Would I be an exception to an expired extended warranty replacement program?

Discussion in 'iMac' started by c0bracommander, Feb 28, 2010.

  1. c0bracommander macrumors member

    Joined:
    Nov 5, 2008
    #1
    Hi all. I lieu of my original thread (posted in the wrong section [woops]), I'm curious to know whether it'd be out of line to take in my iMac G5 PowerPC to an Apple store to see if they would cover replacement costs. http://www.apple.com/uk/support/imac/repairextensionprogram/ is what I'm referring to.

    My original post is as follows (which I posted in OS X instead of this appropriate forum):
    I am considering doing the replacement myself, but if I cause something to go haywire I'd never forgive myself. I really like that computer, but I can't trust it being on every day without me being in front of it constantly.
     
  2. MacHamster68 macrumors 68040

    MacHamster68

    Joined:
    Sep 17, 2009
    #2
    you can try it they can only say NO , but sorry i really doubt that apple will do any warranty repairs under the extended warranty scheme which expired in 2008?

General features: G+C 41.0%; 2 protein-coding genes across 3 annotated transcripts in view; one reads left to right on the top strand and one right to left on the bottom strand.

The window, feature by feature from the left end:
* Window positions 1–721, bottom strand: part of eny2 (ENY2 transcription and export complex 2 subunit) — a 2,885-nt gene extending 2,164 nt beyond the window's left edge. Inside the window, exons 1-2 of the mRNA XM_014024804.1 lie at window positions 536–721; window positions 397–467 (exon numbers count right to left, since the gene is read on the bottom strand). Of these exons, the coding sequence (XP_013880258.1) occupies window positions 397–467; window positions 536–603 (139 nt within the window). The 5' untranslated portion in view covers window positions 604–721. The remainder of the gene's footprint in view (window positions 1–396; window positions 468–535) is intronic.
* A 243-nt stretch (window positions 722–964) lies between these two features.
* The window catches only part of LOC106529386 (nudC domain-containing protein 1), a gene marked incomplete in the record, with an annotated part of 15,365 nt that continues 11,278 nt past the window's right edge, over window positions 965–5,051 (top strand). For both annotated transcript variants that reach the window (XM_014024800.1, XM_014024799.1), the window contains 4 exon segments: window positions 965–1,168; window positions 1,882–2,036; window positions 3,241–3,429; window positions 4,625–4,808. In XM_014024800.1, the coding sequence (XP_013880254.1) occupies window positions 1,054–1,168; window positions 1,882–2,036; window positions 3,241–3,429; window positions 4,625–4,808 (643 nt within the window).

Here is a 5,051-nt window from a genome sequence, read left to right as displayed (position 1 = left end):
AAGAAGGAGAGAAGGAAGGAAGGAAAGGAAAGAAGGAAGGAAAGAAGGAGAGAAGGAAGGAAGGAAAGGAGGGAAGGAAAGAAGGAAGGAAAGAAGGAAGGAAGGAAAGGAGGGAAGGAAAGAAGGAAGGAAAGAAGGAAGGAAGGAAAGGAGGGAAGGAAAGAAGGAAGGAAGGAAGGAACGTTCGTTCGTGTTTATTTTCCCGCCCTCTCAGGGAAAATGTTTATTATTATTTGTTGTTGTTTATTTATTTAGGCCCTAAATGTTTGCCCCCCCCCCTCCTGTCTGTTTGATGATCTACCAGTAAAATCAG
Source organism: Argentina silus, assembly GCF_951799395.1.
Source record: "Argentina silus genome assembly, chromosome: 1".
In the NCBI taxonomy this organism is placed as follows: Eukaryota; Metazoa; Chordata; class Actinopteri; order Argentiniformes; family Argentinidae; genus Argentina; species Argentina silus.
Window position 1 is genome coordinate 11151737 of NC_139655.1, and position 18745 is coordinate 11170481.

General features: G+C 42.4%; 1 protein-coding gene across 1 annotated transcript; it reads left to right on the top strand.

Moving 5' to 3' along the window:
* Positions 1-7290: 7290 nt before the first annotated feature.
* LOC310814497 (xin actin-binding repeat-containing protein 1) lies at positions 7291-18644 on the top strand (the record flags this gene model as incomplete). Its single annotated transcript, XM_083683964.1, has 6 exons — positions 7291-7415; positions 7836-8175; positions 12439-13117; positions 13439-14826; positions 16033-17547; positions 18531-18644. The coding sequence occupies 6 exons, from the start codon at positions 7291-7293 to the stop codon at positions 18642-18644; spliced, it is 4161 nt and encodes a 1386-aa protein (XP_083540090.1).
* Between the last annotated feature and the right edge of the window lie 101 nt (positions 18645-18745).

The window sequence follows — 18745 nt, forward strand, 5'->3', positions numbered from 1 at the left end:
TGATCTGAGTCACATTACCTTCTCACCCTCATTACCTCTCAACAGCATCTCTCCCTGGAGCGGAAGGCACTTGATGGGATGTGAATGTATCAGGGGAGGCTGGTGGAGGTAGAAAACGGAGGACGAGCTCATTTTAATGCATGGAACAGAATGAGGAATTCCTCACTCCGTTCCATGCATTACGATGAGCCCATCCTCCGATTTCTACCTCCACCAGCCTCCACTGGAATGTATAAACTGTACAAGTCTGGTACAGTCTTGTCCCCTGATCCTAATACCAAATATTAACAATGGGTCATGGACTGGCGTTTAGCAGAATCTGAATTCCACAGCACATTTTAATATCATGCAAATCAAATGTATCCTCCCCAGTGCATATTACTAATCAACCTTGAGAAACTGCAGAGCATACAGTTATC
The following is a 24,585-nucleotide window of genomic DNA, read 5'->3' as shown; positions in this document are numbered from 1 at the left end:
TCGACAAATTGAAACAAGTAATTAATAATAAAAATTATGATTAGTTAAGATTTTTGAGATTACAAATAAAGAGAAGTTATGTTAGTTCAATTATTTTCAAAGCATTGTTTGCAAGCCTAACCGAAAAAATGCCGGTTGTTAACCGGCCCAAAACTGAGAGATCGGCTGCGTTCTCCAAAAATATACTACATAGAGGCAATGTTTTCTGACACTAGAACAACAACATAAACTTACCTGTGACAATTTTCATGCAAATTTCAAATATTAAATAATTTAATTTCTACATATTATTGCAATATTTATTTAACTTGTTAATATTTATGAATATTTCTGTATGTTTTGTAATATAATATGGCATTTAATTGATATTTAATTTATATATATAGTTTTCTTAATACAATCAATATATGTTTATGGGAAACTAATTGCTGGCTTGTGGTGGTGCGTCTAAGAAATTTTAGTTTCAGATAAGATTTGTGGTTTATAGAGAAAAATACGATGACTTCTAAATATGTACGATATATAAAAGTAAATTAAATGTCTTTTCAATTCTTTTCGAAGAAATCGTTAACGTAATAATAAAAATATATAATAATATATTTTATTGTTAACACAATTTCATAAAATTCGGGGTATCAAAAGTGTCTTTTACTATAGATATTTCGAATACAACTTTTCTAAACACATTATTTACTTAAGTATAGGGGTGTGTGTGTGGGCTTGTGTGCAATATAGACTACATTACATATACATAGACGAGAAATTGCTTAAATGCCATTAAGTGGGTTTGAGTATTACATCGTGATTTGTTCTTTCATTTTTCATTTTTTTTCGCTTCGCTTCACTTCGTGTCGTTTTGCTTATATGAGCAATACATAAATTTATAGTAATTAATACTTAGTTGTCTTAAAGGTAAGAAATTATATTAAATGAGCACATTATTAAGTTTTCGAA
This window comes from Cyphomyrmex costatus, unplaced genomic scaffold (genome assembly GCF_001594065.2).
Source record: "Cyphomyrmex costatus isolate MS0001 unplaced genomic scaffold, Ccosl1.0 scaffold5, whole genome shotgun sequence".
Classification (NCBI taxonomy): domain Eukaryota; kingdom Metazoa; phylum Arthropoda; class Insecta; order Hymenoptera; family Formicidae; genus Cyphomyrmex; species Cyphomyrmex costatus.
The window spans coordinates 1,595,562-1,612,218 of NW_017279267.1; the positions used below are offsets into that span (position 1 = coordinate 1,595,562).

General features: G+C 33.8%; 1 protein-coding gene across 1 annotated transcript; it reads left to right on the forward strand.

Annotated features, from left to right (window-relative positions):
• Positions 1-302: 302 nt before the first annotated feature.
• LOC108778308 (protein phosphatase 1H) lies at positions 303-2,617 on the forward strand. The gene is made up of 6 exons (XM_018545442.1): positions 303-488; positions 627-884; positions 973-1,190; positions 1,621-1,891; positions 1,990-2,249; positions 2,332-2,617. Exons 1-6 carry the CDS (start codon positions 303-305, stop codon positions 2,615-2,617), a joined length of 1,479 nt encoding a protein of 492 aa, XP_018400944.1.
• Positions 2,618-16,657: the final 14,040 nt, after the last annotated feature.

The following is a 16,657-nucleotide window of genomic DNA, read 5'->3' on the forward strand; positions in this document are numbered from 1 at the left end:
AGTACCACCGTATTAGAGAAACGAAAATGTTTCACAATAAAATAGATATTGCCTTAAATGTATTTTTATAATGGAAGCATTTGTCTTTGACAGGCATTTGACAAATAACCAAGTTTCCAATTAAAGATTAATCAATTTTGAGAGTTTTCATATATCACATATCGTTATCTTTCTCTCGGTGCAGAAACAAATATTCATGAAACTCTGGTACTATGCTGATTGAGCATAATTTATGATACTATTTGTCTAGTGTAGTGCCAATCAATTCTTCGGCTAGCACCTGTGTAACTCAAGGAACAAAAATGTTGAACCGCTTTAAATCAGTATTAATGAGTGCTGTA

unlucky for the thousands of owners of imacs and emacs produced between 2003 and 2004 , as they nearly all had bad caps and apple did not publish that repair scheme really
    you needed to read forums back then or some computer magazines to find that out , and there are still lots out there who dont even know about that there was a extended warranty and that their i/e mac could fail anytime


    but these bad caps in actually all the parts you mentioned cost about max $40 depending on source there are lists on the web which ones you need , and as far as i hear apple will charge $200 to replace them some tv repair shops around your corner may do the same if you bring the board in for $50 , then you know its done by profs , and the imac will do its job for the next 10 years or longer without probs (failing harddrives excluded in that theory)
     
  3. GoCubsGo macrumors Nehalem

    GoCubsGo

    Joined:
    Feb 19, 2005
    #3
    I would most certainly go ask them. Like the above poster said, the worst they could do is say no.
     
  4. peskaa macrumors 68020

    peskaa

    Joined:
    Mar 13, 2008
    Location:
    London, UK
    #4
    I would ask. Apple have been known to be generous with their coverage, especially if it is a known and acknowledged issue.

    If they say no, perhaps ask if they can do a discounted repair or similar?
     

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